When Unit 3 at the Boundary Dam Power Station in Saskatchewan, Canada, switches on later this year after a lengthy refit, it will mark a historic moment for dirty coal power. It will be the first time that a commercial-scale plant supplying electricity to the grid captures and stores a large fraction of its carbon dioxide emissions.“We’re getting interest from all around the world,” says Robert Watson, chief executive of provincial-government-owned plant operator SaskPower Corporation in Regina. The firm plans to sell about 1 million tonnes of CO2 a year — up to 90% of Unit 3’s emissions — to oil company Cenovus Energy of Calgary, Canada, which will pipe the compressed gas deep underground to flush out stubborn oil reserves.
The project — meant to launch in April but pushed back by renovation delays — looks set to start just ahead of a larger, newly built advanced coal plant in Kemper County, Mississippi, run by Mississippi Power, a subsidiary of Southern Company in Atlanta, Georgia. That plant, which will turn the low-grade coal lignite into burnable gases, is designed to capture 3.5 million tonnes of CO2 each year, or about two-thirds of what it will produce. Like Boundary Dam, it will sell the gas for oil recovery.
Concerns about the costs of carbon capture and storage (CCS) persist. The technology has progressed extremely slowly, reflecting a lack of enthusiasm for financing large projects. Yet the International Energy Agency (IEA) in Paris says that without CCS it could cost 40% more to decarbonize electricity enough to meet international climate targets by 2050. But the two projects are giving CCS supporters something to cheer about. “This year is really important for CCS,” says Stuart Haszeldine, a geologist at the University of Edinburgh, UK.
The concept is hardly science fiction: the oil industry has been piping CO2 underground to aid in oil recovery for almost half a century. It already purchases some supplies from industrial projects that routinely separate out the gas during procedures such as processing natural gas or making fertilizer (see ‘Carbon captured’). And small-scale CCS pilots have shown how solvents can capture CO2from power-plant turbines. “The technology is ready to go,” says Howard Herzog, a CCS researcher at the Massachusetts Institute of Technology in Cambridge. “The problem is that policies aren’t in place to make projects economic.”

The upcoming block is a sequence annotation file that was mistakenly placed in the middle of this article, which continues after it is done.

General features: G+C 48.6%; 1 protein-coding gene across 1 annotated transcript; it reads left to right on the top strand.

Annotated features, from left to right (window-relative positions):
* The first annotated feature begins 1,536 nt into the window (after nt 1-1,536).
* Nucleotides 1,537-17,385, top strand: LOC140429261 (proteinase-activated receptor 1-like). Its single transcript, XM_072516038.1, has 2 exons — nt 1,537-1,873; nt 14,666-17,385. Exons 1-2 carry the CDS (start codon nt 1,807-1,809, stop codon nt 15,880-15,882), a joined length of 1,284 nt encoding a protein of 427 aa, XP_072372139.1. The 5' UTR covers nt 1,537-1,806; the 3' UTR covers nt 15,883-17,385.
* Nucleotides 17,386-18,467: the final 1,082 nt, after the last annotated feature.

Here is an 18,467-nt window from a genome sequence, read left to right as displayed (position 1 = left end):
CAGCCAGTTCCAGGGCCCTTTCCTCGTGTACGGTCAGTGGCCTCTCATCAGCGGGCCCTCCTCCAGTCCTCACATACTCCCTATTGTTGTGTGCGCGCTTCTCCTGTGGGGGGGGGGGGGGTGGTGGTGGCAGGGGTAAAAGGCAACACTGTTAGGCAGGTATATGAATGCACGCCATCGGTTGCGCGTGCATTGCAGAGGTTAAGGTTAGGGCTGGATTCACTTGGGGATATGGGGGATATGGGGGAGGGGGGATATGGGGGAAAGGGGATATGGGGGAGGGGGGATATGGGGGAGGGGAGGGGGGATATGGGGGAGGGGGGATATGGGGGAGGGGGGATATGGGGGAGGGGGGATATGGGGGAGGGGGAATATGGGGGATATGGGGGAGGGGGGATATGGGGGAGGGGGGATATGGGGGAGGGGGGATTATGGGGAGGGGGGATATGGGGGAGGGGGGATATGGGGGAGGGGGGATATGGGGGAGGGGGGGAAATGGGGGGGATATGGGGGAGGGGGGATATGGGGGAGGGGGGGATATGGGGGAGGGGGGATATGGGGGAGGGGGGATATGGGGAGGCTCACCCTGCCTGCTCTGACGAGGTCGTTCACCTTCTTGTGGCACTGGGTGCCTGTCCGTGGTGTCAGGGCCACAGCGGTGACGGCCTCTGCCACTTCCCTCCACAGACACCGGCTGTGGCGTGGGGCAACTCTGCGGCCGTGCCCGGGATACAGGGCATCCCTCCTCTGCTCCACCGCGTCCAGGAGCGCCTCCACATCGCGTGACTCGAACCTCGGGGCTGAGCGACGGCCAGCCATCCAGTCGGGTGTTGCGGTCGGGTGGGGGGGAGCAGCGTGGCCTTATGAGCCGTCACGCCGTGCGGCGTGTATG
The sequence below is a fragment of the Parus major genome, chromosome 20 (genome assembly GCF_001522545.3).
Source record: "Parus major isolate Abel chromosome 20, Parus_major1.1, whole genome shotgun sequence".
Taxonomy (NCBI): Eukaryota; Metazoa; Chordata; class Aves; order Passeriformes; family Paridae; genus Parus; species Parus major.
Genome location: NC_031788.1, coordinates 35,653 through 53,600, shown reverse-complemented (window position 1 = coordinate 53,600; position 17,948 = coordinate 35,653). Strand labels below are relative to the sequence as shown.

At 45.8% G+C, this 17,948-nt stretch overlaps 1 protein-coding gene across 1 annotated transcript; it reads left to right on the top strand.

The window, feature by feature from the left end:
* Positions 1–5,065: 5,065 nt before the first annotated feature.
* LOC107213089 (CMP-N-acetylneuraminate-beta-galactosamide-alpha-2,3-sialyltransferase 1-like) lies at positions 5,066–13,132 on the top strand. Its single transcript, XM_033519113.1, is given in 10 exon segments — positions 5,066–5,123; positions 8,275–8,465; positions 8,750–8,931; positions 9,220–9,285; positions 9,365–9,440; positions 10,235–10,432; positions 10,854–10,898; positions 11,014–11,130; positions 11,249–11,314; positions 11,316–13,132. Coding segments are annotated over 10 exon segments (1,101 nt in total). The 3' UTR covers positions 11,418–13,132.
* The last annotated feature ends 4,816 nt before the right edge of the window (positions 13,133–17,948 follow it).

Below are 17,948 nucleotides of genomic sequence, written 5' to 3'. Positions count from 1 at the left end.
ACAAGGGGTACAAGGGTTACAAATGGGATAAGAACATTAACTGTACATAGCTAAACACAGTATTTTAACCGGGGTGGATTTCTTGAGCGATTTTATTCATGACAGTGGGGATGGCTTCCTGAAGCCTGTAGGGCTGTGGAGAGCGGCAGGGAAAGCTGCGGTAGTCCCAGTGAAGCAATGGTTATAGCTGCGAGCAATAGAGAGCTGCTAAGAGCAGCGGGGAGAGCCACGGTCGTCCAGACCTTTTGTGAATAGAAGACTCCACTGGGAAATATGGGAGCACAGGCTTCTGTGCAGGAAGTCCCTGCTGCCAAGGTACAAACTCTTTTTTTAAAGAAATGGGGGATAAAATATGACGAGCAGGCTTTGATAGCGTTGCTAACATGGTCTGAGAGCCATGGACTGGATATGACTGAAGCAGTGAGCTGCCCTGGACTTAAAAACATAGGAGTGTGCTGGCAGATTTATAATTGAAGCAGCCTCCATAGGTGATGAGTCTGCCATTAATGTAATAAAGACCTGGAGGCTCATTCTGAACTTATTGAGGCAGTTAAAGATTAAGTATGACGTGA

The extra equipment and energy needed to separate and store CO2 mean that neither of the pioneering power projects comes cheap. Both have relied on a combination of government subsidies, electricity price hikes and particular local circumstances to get going as other attempts have fallen by the wayside. The Kemper County project is costing US$5.2 billion, and Mississippi Power expects to increase local electricity prices by 24% to claim back about half its costs. The Boundary Dam refit will cost Can$1.3 billion (US$1.2 billion), and SaskPower — the sole electricity supplier in the province — hopes for a 15.5% price increase over the next three years. SaskPower decided to retrofit its plant in part to satisfy Canadian regulations that will cap emissions from new and old units from 2015.
Boundary Dam will also aid research, by separating off a side-stream of CO2 for an experiment called Aquistore. This project will inject up to 300,000 tonnes of gas per year, depending on Cenovus’s operations, into a 3.5-kilometer-deep saline aquifer (a thin layer of brine-soaked porous rock) for storage.
Unlike the oil firm, Aquistore will closely monitor what happens to the gas.
In the bigger picture, CCS progress remains stagnant. Coal-burning alone belched out 15 billion tons of CO2 worldwide in 2012, 43% of total CO2 emissions; thousands of CCS projects would be needed by 2050 to reach targets to put a serious dent in emissions. In 2009, the IEA published a road map calling for 100 large CCS projects by 2020, but last July, with projects failing to materialize, it downgraded that to just 30. Experts say that is still ambitious. The problem is that large emitters such as power stations and steel or cement works have no economic incentive to capture and bury their waste gases. “The slow progress with CCS reflects very closely the level of global climate-policy ambitions,” says Juho Lipponen, head of the IEA’s CCS unit. For example, there is no appetite for taxing carbon emissions.
Some argue that there is no point in putting high prices on carbon or setting stringent emissions standards while CCS technology is uncertain, expensive and yet to be proven on a large scale. But CCS experts retort that capture technology will get cheaper rapidly as engineering experience accrues, and that it will be possible to store the gas, given the right geological settings.
The two coal-CCS plants, however costly, are globally significant because they could help to end this vicious cycle, says Vivian Scott, who studies CCS policy at the University of Edinburgh. If they are successful, they could demonstrate that CCS can be delivered at commercial scales, he says, and “break the catch-22”.
This article is reproduced with permission from the magazine Nature. The article was first published on April 29, 2014.